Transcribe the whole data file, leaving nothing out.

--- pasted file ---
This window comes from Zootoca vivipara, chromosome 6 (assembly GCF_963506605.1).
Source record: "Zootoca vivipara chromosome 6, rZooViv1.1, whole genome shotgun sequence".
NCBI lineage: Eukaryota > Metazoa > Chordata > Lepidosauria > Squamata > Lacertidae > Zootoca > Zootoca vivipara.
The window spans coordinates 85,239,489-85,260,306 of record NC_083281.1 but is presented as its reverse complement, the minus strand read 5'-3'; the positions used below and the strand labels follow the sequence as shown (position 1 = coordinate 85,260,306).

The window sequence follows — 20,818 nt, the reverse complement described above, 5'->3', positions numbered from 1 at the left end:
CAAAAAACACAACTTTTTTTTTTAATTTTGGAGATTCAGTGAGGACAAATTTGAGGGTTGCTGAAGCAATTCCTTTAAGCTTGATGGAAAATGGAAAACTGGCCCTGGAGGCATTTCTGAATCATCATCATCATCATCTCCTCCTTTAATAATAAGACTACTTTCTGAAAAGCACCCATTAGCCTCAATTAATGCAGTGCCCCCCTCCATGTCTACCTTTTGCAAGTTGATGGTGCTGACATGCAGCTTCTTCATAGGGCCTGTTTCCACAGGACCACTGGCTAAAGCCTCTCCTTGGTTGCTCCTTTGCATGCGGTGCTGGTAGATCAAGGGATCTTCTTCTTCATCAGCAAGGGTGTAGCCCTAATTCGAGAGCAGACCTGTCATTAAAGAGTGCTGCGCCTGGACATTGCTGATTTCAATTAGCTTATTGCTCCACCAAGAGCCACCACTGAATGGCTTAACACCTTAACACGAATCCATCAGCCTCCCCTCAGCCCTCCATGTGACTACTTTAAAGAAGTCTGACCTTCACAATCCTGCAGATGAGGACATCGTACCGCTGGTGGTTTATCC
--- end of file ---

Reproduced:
This window comes from Zootoca vivipara, chromosome 6 (assembly GCF_963506605.1).
Source record: "Zootoca vivipara chromosome 6, rZooViv1.1, whole genome shotgun sequence".
NCBI lineage: Eukaryota > Metazoa > Chordata > Lepidosauria > Squamata > Lacertidae > Zootoca > Zootoca vivipara.
The window spans coordinates 85,239,489-85,260,306 of record NC_083281.1 but is presented as its reverse complement, the minus strand read 5'-3'; the positions used below and the strand labels follow the sequence as shown (position 1 = coordinate 85,260,306).

The window sequence follows — 20,818 nt, the reverse complement described above, 5'->3', positions numbered from 1 at the left end:
CAAAAAACACAACTTTTTTTTTTAATTTTGGAGATTCAGTGAGGACAAATTTGAGGGTTGCTGAAGCAATTCCTTTAAGCTTGATGGAAAATGGAAAACTGGCCCTGGAGGCATTTCTGAATCATCATCATCATCATCTCCTCCTTTAATAATAAGACTACTTTCTGAAAAGCACCCATTAGCCTCAATTAATGCAGTGCCCCCCTCCATGTCTACCTTTTGCAAGTTGATGGTGCTGACATGCAGCTTCTTCATAGGGCCTGTTTCCACAGGACCACTGGCTAAAGCCTCTCCTTGGTTGCTCCTTTGCATGCGGTGCTGGTAGATCAAGGGATCTTCTTCTTCATCAGCAAGGGTGTAGCCCTAATTCGAGAGCAGACCTGTCATTAAAGAGTGCTGCGCCTGGACATTGCTGATTTCAATTAGCTTATTGCTCCACCAAGAGCCACCACTGAATGGCTTAACACCTTAACACGAATCCATCAGCCTCCCCTCAGCCCTCCATGTGACTACTTTAAAGAAGTCTGACCTTCACAATCCTGCAGATGAGGACATCGTACCGCTGGTGGTTTATCC